3. Link your performance goals together.
Your goals should all link together to tell a bigger-picture story of your organization’s strategy. We recommend dividing them into four perspectives—financial goals, customer goals, process goals, and people goals—and linking your performance goals in those four perspectives together. This helps communicate what is important to your organization, and how those goals relate to one another.
4. Recognize the implicit assumptions about what you should stop doing based on goals.
For example, if a manufacturer of custom machines sets a goal to focus on the agricultural industry, it may decide to turn down orders from the plastic industry in order to focus their attention on an area they’ve decided is most important.
Note: While the examples above feature for-profit organizations, goals are also extremely important to mission-driven organizations. For example, a soup kitchen may have a mission of giving the homeless dignity. But without clear goals, the soup kitchen could find itself in the mental health business, the housing business, or the job training business. It may want to be in these businesses, but that should be decided through the goal-setting process. The same organization could also decide to focus entirely on meals, and a goal of serving more people.
Step 2: Align Your Measures Across Your Organization
All organizations measure “things”—their financials, receivables, customer satisfaction, the number of widgets they make, waste, employee turnover, and so much more. But to ensure your organization is on track with your goals, you need to set measures that actually reflect your strategy—not just those that are simple or expedient to track. This article describes precisely how to set such measures. As you move through this process, keep the following in mind:
- Data for your measures will come from all over your organization and should be stored in a central location. You’ll have measures from finance, operations, sales, marketing, customer management, and more. The data associated with these measures will likely be tracked in a variety of ways—from Excel to departmental software solutions to emails to pen and paper. It’s far too difficult to manage your performance, though, if this measure data is floating around in disparate systems across the organization, so it’s important to get it all into the same system. (We’ll discuss that further in the next step.)
- Your measures must link directly to your goals. For example, if you intend to drive growth through new products, one of your measures should consider what percentage of your revenue is derived from those products (as opposed to just a measure of your overall revenue growth).
- Every goal should be matched with a target. In order for your measures to be meaningful, you’ll need to set targets for each of your goals. For example, if you want to see an increase in revenue, you won’t know whether you’re on track to meet that goal if you haven’t set a specific target. Follow the nine steps listed in this article to set these targets.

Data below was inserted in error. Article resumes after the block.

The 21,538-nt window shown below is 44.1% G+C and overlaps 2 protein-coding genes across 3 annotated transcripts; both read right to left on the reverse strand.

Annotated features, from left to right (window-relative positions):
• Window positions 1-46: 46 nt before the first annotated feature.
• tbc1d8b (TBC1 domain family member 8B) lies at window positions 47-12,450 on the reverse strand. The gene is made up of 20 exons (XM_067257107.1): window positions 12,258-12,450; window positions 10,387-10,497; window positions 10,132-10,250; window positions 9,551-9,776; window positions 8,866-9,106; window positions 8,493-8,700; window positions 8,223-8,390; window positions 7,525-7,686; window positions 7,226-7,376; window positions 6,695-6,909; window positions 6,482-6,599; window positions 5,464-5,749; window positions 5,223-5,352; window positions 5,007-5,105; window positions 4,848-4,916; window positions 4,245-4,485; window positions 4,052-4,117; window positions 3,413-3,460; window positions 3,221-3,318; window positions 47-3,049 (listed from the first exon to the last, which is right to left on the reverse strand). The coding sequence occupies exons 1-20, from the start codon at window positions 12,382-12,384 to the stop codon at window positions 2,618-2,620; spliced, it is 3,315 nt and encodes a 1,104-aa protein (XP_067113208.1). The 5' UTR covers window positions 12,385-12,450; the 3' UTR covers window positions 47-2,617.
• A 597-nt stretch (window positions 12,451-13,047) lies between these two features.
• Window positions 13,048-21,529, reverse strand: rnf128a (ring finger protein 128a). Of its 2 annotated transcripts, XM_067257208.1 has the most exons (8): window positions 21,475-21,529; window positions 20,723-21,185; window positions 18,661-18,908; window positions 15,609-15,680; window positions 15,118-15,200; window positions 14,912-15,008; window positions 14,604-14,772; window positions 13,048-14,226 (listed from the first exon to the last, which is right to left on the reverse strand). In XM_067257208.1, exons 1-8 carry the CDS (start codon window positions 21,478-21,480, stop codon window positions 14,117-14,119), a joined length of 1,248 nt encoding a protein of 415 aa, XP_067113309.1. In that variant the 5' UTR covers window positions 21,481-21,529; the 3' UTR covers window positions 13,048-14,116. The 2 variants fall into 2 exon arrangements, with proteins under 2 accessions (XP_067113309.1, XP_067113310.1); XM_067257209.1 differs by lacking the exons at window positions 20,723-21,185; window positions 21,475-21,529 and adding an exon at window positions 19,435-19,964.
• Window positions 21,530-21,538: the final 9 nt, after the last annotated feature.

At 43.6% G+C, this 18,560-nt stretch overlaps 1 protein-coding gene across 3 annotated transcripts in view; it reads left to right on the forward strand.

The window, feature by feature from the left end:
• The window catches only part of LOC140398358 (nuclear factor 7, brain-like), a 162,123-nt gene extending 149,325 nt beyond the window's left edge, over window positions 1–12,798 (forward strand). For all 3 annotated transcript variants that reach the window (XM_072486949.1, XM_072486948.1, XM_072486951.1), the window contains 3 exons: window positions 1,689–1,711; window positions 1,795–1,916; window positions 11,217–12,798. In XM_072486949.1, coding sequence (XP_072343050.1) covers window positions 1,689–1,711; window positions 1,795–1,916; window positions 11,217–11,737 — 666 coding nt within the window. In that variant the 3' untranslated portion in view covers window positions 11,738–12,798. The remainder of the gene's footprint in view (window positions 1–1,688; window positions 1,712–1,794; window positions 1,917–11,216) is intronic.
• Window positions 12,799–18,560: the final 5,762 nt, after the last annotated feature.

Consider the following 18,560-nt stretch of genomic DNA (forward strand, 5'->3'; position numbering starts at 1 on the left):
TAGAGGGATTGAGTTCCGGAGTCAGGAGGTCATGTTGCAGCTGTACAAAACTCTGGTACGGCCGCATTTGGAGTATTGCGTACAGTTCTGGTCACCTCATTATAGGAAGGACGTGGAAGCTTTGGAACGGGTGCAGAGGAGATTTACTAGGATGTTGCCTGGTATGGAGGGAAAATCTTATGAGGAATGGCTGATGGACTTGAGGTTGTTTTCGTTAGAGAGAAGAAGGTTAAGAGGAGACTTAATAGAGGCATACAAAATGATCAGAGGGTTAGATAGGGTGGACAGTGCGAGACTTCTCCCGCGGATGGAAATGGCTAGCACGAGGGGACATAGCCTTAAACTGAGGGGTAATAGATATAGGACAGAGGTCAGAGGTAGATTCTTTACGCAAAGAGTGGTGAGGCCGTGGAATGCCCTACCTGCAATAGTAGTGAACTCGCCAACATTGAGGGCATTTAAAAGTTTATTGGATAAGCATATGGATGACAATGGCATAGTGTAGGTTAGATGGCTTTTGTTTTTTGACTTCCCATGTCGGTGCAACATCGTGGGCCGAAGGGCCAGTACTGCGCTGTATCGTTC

Step 3: Organize Your Performance Management Data
In the past, the organization of performance data was handled in one of two ways: Through Excel or PowerPoint, or through comprehensive ERP software.
Excel and PowerPoint are still the most commonly used tools for performance management data. Data owners send their data to a central office (or single individual) on a regular basis, and that office or individual is tasked with consolidating this data and creating management reports that are distributed monthly or quarterly.
There are many challenges with this approach, however. Namely, it takes a great deal of manual effort to compile the data, there’s a constant risk of human error, and the lack of version control can cause major data issues. And those problems are just the tip of the iceberg! (This article goes deeper into Excel reporting issues.)
Some organizations use ERP software systems—like those provided by SAP, Oracle, IBM, Siemens, etc.—to organize their performance management data. However, there are areas of concern with these systems as well:
- Cost: Many large organizations utilize ERP software, but these implementations tend to run upwards of tens of millions of dollars. And while they're good for tracking transactional data (like how many widgets you’ve produced), setting up the system to track performance data (like the number of customers served) can be a real challenge. It can take weeks to months to configure your ERP to handle your performance management data, and could cost an additional tens of thousands of dollars to do so.
- Complexity: The challenge with corporate performance management is that it is a nimble process. You’ll be continuously modifying your measures as your strategy changes over time; continuously modifying an ERP system will be complex and time consuming. In fact, each modification could take days and thousands of dollars, as ERP systems are not nimble enough to keep up with your strategy changes.
Luckily, you don’t have to decide between Excel, Powerpoint, or ERP software. Instead, you can use performance management software customized for the performance management process.